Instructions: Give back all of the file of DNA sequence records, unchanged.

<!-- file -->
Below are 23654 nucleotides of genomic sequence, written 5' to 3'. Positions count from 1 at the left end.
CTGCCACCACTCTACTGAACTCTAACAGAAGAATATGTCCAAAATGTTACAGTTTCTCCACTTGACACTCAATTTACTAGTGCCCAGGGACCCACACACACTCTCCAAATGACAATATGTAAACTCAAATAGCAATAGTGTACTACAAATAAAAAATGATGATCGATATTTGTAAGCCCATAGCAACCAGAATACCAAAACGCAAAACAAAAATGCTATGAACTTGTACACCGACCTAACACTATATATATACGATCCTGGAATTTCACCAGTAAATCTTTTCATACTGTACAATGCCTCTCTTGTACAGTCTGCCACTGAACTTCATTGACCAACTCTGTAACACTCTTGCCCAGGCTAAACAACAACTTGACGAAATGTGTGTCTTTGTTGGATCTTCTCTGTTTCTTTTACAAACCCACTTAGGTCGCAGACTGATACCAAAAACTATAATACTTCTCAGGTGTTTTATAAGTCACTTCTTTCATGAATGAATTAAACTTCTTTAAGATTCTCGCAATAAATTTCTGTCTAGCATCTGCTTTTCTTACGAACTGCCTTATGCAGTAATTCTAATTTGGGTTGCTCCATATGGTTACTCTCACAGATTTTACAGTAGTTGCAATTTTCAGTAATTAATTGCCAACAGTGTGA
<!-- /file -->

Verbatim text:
Below are 23654 nucleotides of genomic sequence, written 5' to 3'. Positions count from 1 at the left end.
CTGCCACCACTCTACTGAACTCTAACAGAAGAATATGTCCAAAATGTTACAGTTTCTCCACTTGACACTCAATTTACTAGTGCCCAGGGACCCACACACACTCTCCAAATGACAATATGTAAACTCAAATAGCAATAGTGTACTACAAATAAAAAATGATGATCGATATTTGTAAGCCCATAGCAACCAGAATACCAAAACGCAAAACAAAAATGCTATGAACTTGTACACCGACCTAACACTATATATATACGATCCTGGAATTTCACCAGTAAATCTTTTCATACTGTACAATGCCTCTCTTGTACAGTCTGCCACTGAACTTCATTGACCAACTCTGTAACACTCTTGCCCAGGCTAAACAACAACTTGACGAAATGTGTGTCTTTGTTGGATCTTCTCTGTTTCTTTTACAAACCCACTTAGGTCGCAGACTGATACCAAAAACTATAATACTTCTCAGGTGTTTTATAAGTCACTTCTTTCATGAATGAATTAAACTTCTTTAAGATTCTCGCAATAAATTTCTGTCTAGCATCTGCTTTTCTTACGAACTGCCTTATGCAGTAATTCTAATTTGGGTTGCTCCATATGGTTACTCTCACAGATTTTACAGTAGTTGCAATTTTCAGTAATTAATTGCCAACAGTGTGA